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Welcome to Starting Seven, The Pillar’s daily newsletter.

I’m Luke Coppen and I aim to guide you each weekday morning to the most interesting Catholic news and comment.

😇 Today’s feast:  Conversion of St. Paul.

📜 Today’s readings:  Acts 22:3-16 ▪  Ps 117:1bc, 2  ▪  Mk 16:15-18.

🗞  Starting seven

1:  Pope Francis has addressed homosexuality, his health, the Rupnik scandal, Germany’s synodal way, gun use, and China in an AP interview.

2:  The pope said at his general audience that the Holocaust “must neither be forgotten nor denied” (full text, photos, video, Vatican News report).

3:  Priests for Life founder Frank Pavone was accused of sexual misconduct before his dismissal from the clerical state.

4:  Cologne Cardinal Rainer Maria Woelki has welcomed the Vatican’s ruling on Germany’s proposed “synodal council” (German report).

5:  Cardinal Robert McElroy predicts that “the question of the ordination of women to the priesthood will be one of the most difficult questions confronting the international synods in 2023 and 2024.”

6:  Archbishop Charles Chaput reviews a new biography of Cardinal Francis George.

7:  And Dominicans in Toulouse, France, have received St. Thomas Aquinas’ skull ahead of his 700th canonization anniversary celebrations (French website).

🇻🇦 Today’s Bollettino

🧐  Look closer

Diplomatic opening One of a pope’s many tasks is deciding who should fill vacancies in Church leadership positions around the world. The most obvious vacancies are those of bishops. At any one time, there are scores of sees awaiting appointments.

But there are also many other kinds of vacancies: in the Roman Curia, the College of Cardinals, apostolic nunciatures, and elsewhere.

A new vacancy emerged on Monday when Pope Francis accepted the resignation of Archbishop Joseph Marino as president of the Pontifical Ecclesiastical Academy.

The Pontifical what?  The Pontifical Ecclesiastical Academy, founded in 1701, trains clergy to serve as papal diplomats at Holy See embassies and the Vatican Secretariat State, the oldest and arguably most powerful dicastery of the Roman Curia.

Archbishop Marino, who was born in Birmingham, Alabama, had served as the academy’s president since October 2019. According to the Italian daily Vatican bulletin (but curiously not the English version), he resigned under the provisions of Article 20 of the Regulations for Pontifical Representatives, which say that papal representatives may ask to retire ahead of turning 70.

The archbishop’s resignation was announced on Jan. 23, his 70th birthday. He had served in the post for just over three years, a shorter tenure than those of his immediate predecessors.

Thinning ranks  Throughout his pontificate, Pope Francis has shown his concern for papal diplomats, whose ranks are increasingly thinning and who have been beset by scandals.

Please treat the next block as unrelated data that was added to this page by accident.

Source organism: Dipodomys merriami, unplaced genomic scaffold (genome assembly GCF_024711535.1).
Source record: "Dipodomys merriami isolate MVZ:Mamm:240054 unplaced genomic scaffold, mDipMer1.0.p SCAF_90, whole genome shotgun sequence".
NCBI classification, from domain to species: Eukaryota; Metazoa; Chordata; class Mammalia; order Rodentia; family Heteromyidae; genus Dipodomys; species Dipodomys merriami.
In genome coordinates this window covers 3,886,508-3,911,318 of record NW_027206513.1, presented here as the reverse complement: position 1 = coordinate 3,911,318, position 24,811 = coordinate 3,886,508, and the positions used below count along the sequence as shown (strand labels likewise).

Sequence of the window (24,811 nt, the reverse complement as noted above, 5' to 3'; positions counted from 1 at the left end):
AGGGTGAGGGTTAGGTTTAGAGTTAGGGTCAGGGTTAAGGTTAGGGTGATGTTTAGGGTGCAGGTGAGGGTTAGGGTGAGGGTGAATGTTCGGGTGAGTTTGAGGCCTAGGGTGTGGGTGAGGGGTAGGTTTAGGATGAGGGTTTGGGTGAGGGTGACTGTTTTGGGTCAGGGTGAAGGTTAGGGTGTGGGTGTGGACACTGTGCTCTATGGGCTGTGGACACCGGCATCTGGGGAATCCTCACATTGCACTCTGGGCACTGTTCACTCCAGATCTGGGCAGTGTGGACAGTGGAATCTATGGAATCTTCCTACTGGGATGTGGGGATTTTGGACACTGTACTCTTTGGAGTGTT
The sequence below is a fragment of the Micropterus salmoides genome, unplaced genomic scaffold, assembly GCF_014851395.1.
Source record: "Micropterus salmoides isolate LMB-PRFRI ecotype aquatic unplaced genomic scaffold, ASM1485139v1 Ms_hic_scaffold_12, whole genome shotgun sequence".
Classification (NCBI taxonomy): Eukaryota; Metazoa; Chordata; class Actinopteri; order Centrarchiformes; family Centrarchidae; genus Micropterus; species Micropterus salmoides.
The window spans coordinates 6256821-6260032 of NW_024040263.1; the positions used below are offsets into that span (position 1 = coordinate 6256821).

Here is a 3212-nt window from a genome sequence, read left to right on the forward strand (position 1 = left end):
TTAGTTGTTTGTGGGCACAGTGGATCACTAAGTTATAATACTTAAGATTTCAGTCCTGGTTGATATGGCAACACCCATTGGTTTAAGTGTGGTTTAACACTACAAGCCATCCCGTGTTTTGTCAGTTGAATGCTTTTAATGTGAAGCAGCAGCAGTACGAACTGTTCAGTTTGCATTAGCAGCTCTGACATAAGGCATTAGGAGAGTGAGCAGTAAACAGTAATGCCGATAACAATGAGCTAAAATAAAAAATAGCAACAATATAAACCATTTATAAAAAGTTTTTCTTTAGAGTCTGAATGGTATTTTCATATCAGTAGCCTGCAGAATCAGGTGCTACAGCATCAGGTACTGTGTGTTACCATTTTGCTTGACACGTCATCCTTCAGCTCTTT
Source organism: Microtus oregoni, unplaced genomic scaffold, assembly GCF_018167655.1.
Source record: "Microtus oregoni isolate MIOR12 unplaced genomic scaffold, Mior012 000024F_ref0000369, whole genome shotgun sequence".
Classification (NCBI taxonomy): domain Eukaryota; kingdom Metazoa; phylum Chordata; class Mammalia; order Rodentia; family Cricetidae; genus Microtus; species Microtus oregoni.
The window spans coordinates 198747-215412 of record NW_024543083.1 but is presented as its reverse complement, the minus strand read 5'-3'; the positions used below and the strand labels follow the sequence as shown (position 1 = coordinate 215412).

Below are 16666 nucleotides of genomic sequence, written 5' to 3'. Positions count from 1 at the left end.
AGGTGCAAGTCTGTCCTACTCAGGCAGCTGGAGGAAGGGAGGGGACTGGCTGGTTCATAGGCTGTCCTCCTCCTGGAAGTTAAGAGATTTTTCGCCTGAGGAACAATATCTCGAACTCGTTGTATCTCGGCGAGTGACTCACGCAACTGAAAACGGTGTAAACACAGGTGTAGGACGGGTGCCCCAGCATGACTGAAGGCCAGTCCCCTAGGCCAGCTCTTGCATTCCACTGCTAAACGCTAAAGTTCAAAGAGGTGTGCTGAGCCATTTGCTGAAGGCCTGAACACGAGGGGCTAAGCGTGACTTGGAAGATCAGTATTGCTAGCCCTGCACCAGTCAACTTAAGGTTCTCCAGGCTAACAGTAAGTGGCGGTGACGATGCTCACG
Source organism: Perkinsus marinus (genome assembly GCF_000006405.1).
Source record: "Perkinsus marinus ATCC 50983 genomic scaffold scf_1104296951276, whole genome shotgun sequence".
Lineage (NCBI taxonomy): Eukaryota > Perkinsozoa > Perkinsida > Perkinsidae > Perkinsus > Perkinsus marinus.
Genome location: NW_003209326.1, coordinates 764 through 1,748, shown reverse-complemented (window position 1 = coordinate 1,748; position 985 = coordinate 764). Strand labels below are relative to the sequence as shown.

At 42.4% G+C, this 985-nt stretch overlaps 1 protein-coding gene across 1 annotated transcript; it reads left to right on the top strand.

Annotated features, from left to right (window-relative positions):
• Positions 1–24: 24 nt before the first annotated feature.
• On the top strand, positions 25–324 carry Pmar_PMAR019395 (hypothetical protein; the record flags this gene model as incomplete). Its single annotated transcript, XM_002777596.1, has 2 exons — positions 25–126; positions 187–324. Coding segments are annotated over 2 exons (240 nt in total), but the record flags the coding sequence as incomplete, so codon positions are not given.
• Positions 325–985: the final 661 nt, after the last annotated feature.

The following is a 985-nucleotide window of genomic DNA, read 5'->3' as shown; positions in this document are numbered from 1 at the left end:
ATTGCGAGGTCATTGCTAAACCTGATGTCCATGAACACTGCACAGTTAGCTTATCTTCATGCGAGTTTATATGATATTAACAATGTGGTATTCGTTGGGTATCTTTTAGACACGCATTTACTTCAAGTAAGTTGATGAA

In 2017, the pope created a third section of the Secretariat of State focused exclusively on people preparing for or working in the Holy See’s diplomatic service. In 2019, he requested that trainee diplomats dedicate a year of their formation to missionary service.

In June last year, he visited the Pontifical Ecclesiastical Academy, meeting 36 priests from 22 countries studying at the institution and highlighting the importance of the missionary year.

In an interview in April 2022, Vatican Secretary of State Cardinal Pietro Parolin noted that “every year it is challenging to find new candidates” for the academy because of the general crisis in vocations. At the time, there were 14 vacant nunciatures worldwide.

The pope did not name Archbishop Marino’s successor on the day his resignation was accepted. But on Wednesday, the Vatican announced that Archbishop Salvatore Pennacchio, the apostolic nuncio to Poland, would take up the role.

Archbishop Pennacchio himself recently celebrated his 70th birthday. Age aside, he now has the daunting task of recruiting sufficient Vatican diplomats and preparing them for the increasingly volatile world of international affairs.

What's Starting Seven? Here's what you're reading, and how to get must-read morning news in your inbox, each day.

🔍 Stories to watch

🇺🇸   The Archdiocese of Seattle has said it expects the number of its pastors to fall from 80 to 66 by 2036 as it launched a parish consolidation program.

🇭🇳  Cardinal Óscar Andrés Rodríguez Maradiaga has described restrictions on the Traditional Latin Mass as “very timely” (Spanish interview).

🇳🇬  Thirty-nine Catholic priests were killed in Nigeria in 2022, according to a new study (Italian commentary).

🇹🇼  Taiwan’s president has said that war with China is “absolutely not an option” in a letter to Pope Francis.

🇩🇪  The Archdiocese of Munich and Freising has declined to invoke the statute of limitations in a civil case also involving the late Benedict XVI (German report).

🇮🇹  The Jesuit order has asked Fr. Marko Rupnik not to leave the Rome area amid “ongoing preliminary inquiries” into further accusations of sexual abuse.

🇵🇱  The Vatican has reportedly ruled out a purported miracle that would have paved the way for the canonization of Bl. Jerzy Popiełuszko.

📅  Coming soon

Jan. 26  Members of the Ukrainian Council of Churches and Religious Organizations (UCCRO) to hold a press conference in Rome.

Jan. 31  Pope Francis starts visit to the Democratic Republic of the Congo and South Sudan; Portuguese-speaking bishops’ meeting begins in Nampula, Mozambique.

Feb. 2  Requiem Mass and burial of Cardinal George Pell at St. Mary’s Cathedral, Sydney, Australia.

Feb. 3 Cardinal Domenico Calcagno turns 80.

Feb. 5  Europe’s continental synodal assembly begins in Prague; Mass at Argentina’s Basilica of Our Lady of Luján marking 25 years since Cardinal Eduardo Pironio’s death.

Have a happy feast of the Conversion of St. Paul.
-- Luke

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